[Pnews] The Real Criminal, Our Government, Jails the Real Hero, Jeremy Hammond

Prisoner News ppnews at freedomarchives.org
Mon Nov 18 12:23:58 EST 2013

November 18, 2013

*The Real Criminal, Our Government, Jails the Real Hero*

  The Hero and the Villains: The Jeremy Hammond Sentence


This past Friday, Internet activist Jeremy Hammond stood in a federal 
courtroom and told Judge Loretta A. Preska why he released a trove of 
emails and other information uncovering the possibly illegal and 
certainly immoral collaboration of a major surveillance corporation 
called Stratfor with our government.

He also stressed what followers of his case already knew: that his 
activities were encouraged, organized and facilitated by an FBI 
informant turned operative. In short, his partner in these "violations 
of United States law" was the government of the United States.

He acknowledged that the Judge could sentence him to 10 years in jail 
but he never apologized for his actions or questioned their validity as 
political activism. And, in a statement remarkable for his courage and 
political principle (after 20 months in jail on this case), he 
established himself as one of the heroes of the struggle over for 
freedom and justice.

In a world in which people often seek to defend themselves in court by 
questioning whether they did what they are accused of, Hammond defended 
himself by saying that he did what they said he did and more --- and 
that he was right to do it.

"The acts of civil disobedience and direct action that I am being 
sentenced for today are in line with the principles of community and 
equality that have guided my life," he told the court 
"I hacked into dozens of high profile corporations and government 
institutions, understanding very clearly that what I was doing was 
against the law, and that my actions could land me back in federal 
prison. But I felt that I had an obligation to use my skills to expose 
and confront injustice--and to bring the truth to light."

Expecting justice from Judge Preska was probably a stretch. She had 
previously refused to recuse herself from the trial after it was learned 
that her husband was one of the targets of Hammond's Stratfor hacks. But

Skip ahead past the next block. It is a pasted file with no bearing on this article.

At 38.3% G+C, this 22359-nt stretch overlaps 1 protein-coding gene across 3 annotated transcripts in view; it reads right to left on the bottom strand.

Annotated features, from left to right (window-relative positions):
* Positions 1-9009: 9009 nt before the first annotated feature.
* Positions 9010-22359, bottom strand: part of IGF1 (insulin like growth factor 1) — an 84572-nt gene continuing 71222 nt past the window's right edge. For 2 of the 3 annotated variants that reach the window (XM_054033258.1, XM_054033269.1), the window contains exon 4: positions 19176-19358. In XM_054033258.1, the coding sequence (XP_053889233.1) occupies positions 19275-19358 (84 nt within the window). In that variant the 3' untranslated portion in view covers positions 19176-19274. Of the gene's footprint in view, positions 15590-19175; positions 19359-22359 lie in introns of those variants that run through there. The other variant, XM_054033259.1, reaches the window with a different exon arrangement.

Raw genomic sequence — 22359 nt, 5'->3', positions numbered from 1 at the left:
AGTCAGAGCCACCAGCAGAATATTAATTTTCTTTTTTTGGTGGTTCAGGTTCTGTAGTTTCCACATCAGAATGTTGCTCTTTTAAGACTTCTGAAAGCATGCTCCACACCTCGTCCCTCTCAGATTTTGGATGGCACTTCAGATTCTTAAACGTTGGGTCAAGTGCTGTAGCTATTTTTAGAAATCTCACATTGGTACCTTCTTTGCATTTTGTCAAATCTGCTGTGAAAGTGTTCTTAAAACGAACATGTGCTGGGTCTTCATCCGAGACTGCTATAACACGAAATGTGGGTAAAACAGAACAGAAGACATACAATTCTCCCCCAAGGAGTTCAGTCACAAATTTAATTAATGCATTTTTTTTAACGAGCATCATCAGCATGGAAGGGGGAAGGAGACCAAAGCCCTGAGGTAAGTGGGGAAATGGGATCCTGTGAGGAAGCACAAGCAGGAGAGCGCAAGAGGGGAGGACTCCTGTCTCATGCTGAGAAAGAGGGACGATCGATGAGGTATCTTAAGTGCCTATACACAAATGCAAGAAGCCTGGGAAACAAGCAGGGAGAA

when she hit him with the maximum jail sentence, a decade, and then 
churlishly hit him with three extra years of probation upon release 
during which he can't use encryption on the Internet --- which essential 
forbids him from living a modern life --- she put the exclamation point 
on the statement this case makes about our government. While conducting 
surveillance on all its citizens (and using drones and agents and wars 
to trample on the human rights of people world-wide), it also uses 
elaborate stings and agent strategies to lure Internet activists into 
gathering information it wants but can't legally obtain and then puts 
them in jail to shut them up.

It is, without question, a chilling story.

At the age of 29, Hammond is already a seasoned, experienced and 
"struggle-weathered" political activist. He was an anti-war activist in 
High School at 18 when he launched the legendary website HackThisSite 
<http://www.hackthissite.org/> [2], "a free, safe and legal training 
ground for hackers to test and expand their hacking skills" that remains 
one of the most popular and respected hacking education on-line communities.

His history during the last decade is sprinkled with a series of arrests 
during protests against the Iraq war, the trampling of gay rights, the 
erosion of democratic rights and the disruptive activities of extreme 
right-wing groups. He's been beaten and arrested on more than a half 
dozen occasions for these actions.

In fact, in 2007, Hammond was imprisoned for hacking into the website of